January 31, 2011
In a comprehensive new book, the museum's senior curator, Sara Campbell, sheds light on this often-overlooked museum and the man who founded it. Collector Without Walls tells the story of Norton Simon — the businessman behind Hunt-Wesson Foods, Canada Dry and Avis — who had an eye for great art and a knack for collecting it.
The successful industrialist approached his art museum with a businesslike efficiency. When he came to visit, he would inspect his collection, but never linger,
"He asked everybody what they thought about the collection,"
But after gathering the information so democratically, Simon would dowhatever he wanted,
Chief Curator Carol Togneri met Simon when she was working at the
Simon constantly asked such questions. He wanted to be the best and have the best — and often, he succeeded. His accomplishment is measured by some 8,000 works of art, collected over three decades, starting in 1954.
No more than 800 or 900 of those pieces are on display in his
The portrait of the young boy with golden locks and rosy cheeks is one of three Rembrandt paintings in the collection; but if Simon had had his way, there would have been four. He had planned to bid against the Metropolitan Museum of Art for the master's Aristotle Contemplating the Bust of Homer, but wouldn't match their bid of $2.3 million. So the painting belongs to the Met; it's the One That Got Away.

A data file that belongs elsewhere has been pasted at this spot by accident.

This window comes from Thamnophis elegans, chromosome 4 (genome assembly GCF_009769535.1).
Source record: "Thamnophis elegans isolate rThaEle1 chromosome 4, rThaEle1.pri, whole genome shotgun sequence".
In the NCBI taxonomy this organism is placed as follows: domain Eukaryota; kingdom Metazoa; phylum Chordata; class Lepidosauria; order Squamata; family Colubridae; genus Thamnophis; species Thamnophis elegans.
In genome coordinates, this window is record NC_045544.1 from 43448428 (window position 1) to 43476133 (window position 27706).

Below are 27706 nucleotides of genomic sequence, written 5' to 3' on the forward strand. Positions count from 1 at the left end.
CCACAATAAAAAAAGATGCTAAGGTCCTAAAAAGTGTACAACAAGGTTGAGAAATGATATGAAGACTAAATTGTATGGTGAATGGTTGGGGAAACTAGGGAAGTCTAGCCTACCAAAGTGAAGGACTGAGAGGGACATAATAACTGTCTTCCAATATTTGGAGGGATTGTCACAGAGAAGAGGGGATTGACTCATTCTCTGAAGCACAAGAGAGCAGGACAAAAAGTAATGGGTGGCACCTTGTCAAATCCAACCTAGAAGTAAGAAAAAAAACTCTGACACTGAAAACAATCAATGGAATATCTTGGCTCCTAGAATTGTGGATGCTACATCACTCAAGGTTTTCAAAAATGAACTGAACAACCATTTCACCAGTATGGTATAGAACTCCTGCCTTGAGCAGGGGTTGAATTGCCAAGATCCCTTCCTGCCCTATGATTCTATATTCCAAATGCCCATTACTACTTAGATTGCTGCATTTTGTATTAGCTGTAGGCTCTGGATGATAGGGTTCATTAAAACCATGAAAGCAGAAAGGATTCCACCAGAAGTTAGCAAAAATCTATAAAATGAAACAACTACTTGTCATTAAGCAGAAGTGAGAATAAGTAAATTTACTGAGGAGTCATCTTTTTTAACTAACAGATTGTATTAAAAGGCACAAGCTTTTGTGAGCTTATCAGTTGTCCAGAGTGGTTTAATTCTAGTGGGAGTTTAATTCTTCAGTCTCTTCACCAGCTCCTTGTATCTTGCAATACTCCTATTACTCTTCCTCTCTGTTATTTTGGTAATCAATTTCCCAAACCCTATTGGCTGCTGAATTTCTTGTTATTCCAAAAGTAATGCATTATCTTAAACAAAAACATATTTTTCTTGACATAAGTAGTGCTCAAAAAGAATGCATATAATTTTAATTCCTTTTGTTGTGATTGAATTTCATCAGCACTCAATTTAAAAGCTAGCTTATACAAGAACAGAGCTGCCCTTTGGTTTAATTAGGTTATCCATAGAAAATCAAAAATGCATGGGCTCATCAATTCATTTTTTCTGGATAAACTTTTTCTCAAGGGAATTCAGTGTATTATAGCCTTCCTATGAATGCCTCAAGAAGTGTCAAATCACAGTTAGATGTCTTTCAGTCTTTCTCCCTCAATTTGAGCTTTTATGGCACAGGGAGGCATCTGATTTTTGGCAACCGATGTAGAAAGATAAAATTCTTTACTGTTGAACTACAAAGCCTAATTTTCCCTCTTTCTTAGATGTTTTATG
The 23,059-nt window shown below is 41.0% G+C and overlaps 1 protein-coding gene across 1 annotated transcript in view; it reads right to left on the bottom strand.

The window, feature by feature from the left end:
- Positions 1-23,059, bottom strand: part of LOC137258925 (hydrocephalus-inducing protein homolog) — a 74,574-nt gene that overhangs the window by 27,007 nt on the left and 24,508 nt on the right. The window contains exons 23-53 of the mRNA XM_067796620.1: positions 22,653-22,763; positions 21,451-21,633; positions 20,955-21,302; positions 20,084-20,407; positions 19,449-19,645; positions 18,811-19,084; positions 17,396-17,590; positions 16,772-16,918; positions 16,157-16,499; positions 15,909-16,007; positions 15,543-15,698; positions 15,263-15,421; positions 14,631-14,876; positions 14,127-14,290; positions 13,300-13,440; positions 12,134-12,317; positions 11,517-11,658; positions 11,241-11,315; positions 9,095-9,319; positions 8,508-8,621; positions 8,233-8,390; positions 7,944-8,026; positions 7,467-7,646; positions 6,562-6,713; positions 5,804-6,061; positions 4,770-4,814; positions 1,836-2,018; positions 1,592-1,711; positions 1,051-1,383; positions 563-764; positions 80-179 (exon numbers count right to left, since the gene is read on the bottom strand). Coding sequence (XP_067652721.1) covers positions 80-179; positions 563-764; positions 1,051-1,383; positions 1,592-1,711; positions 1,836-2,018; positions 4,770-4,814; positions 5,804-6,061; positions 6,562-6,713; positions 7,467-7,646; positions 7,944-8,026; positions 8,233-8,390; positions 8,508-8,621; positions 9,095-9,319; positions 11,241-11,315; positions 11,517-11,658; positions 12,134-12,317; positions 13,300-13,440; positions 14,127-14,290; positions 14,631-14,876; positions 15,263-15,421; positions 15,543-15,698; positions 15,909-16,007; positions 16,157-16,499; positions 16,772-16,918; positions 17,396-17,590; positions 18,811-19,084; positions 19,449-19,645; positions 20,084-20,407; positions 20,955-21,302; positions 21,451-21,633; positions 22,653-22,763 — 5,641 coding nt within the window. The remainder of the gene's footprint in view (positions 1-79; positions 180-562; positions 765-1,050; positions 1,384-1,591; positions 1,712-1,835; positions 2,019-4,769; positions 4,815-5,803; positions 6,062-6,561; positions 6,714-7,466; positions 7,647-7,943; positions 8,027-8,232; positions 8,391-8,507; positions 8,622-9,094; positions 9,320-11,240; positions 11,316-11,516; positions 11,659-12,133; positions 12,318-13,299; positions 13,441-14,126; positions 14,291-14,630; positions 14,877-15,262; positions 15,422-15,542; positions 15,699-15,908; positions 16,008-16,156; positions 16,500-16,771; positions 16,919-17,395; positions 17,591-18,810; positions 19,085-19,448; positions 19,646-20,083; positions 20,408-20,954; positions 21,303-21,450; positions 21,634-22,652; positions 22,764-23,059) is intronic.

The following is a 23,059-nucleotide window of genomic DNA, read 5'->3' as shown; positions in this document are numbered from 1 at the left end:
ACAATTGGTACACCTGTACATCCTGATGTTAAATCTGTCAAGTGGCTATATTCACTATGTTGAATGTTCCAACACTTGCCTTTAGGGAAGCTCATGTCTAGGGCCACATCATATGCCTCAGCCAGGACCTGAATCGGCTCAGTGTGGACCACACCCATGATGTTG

Simon kept careful track of all the numbers. "He remembered every price he ever paid,"
Over the years, Simon began loosening his purse strings. Twenty years later, he bought his most expensive piece — for a whopping $4.2 million. The painting is a 15th-century resurrection scene by Flemish painter Dieric Bouts, priced because of its rarity. But the regal depiction of Jesus, wrapped in a red cloth, also has outstanding artistic merits, says Togneri.
"It is a great painting," she says. "Look at the detail. Look at the way that the armor is painted — the reflection of the morning light — that brooding sky."
Before the Bouts and the Rembrandts, Simon's earliest purchases were comparatively modest. He paid $16,000 for a late Renoir and $300 for a painting by 20th century American artist Dan Lutz. He bought the works to decorate his new house,
Over the next years, Simon bought 80 works of art, spending about $1.5 million. He was a quick learner and a big spender. His tutors in art education were important art dealers in
"Mr. Simon was an industrialist, a businessman,"
Simon appreciated the art that he collected, but kept an emotional distance from it — especially when it came to buying and selling.
"There are times when he has been quoted saying, 'I have to maintain some distance from this or it will consume me,'" says
Simon needed to be able to decide when to sell a piece and when to walk away from a difficult dealer.
"Sometimes it worked, [and] the dealers quickly lowered their price and sometimes they didn't,"
Simon died in 1993, but since 1974, the artwork he collected have been on view at the handsome